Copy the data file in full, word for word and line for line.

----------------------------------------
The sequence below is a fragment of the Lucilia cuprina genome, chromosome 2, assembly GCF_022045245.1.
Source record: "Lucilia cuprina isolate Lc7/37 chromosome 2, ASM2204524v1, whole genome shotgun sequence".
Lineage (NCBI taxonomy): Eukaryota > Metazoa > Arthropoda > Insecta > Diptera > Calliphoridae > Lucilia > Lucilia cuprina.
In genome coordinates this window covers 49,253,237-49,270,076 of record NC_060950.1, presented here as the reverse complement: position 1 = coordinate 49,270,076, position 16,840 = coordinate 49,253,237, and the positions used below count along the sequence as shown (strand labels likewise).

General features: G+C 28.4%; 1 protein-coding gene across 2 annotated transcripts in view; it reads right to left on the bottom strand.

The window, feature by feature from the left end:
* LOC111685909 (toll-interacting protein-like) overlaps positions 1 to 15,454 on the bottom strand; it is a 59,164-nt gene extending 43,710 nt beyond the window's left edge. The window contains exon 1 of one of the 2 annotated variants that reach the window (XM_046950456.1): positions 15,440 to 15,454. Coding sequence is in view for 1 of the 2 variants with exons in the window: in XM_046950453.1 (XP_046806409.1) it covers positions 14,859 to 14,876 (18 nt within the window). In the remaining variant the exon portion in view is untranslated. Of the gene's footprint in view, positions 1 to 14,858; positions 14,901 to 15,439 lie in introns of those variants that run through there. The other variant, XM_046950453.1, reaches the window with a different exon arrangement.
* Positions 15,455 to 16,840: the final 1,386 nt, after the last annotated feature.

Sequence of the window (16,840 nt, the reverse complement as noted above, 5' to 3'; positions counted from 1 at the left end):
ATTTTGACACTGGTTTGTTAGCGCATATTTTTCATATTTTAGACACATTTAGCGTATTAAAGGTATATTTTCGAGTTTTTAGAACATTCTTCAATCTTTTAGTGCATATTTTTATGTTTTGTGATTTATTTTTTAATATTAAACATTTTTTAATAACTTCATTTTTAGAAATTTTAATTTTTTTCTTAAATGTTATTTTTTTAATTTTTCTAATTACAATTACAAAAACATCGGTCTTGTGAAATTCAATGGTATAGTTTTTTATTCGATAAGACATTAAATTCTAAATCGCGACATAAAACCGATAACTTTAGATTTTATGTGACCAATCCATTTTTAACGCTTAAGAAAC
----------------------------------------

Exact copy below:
The sequence below is a fragment of the Lucilia cuprina genome, chromosome 2, assembly GCF_022045245.1.
Source record: "Lucilia cuprina isolate Lc7/37 chromosome 2, ASM2204524v1, whole genome shotgun sequence".
Lineage (NCBI taxonomy): Eukaryota > Metazoa > Arthropoda > Insecta > Diptera > Calliphoridae > Lucilia > Lucilia cuprina.
In genome coordinates this window covers 49,253,237-49,270,076 of record NC_060950.1, presented here as the reverse complement: position 1 = coordinate 49,270,076, position 16,840 = coordinate 49,253,237, and the positions used below count along the sequence as shown (strand labels likewise).

General features: G+C 28.4%; 1 protein-coding gene across 2 annotated transcripts in view; it reads right to left on the bottom strand.

The window, feature by feature from the left end:
* LOC111685909 (toll-interacting protein-like) overlaps positions 1 to 15,454 on the bottom strand; it is a 59,164-nt gene extending 43,710 nt beyond the window's left edge. The window contains exon 1 of one of the 2 annotated variants that reach the window (XM_046950456.1): positions 15,440 to 15,454. Coding sequence is in view for 1 of the 2 variants with exons in the window: in XM_046950453.1 (XP_046806409.1) it covers positions 14,859 to 14,876 (18 nt within the window). In the remaining variant the exon portion in view is untranslated. Of the gene's footprint in view, positions 1 to 14,858; positions 14,901 to 15,439 lie in introns of those variants that run through there. The other variant, XM_046950453.1, reaches the window with a different exon arrangement.
* Positions 15,455 to 16,840: the final 1,386 nt, after the last annotated feature.

Sequence of the window (16,840 nt, the reverse complement as noted above, 5' to 3'; positions counted from 1 at the left end):
ATTTTGACACTGGTTTGTTAGCGCATATTTTTCATATTTTAGACACATTTAGCGTATTAAAGGTATATTTTCGAGTTTTTAGAACATTCTTCAATCTTTTAGTGCATATTTTTATGTTTTGTGATTTATTTTTTAATATTAAACATTTTTTAATAACTTCATTTTTAGAAATTTTAATTTTTTTCTTAAATGTTATTTTTTTAATTTTTCTAATTACAATTACAAAAACATCGGTCTTGTGAAATTCAATGGTATAGTTTTTTATTCGATAAGACATTAAATTCTAAATCGCGACATAAAACCGATAACTTTAGATTTTATGTGACCAATCCATTTTTAACGCTTAAGAAAC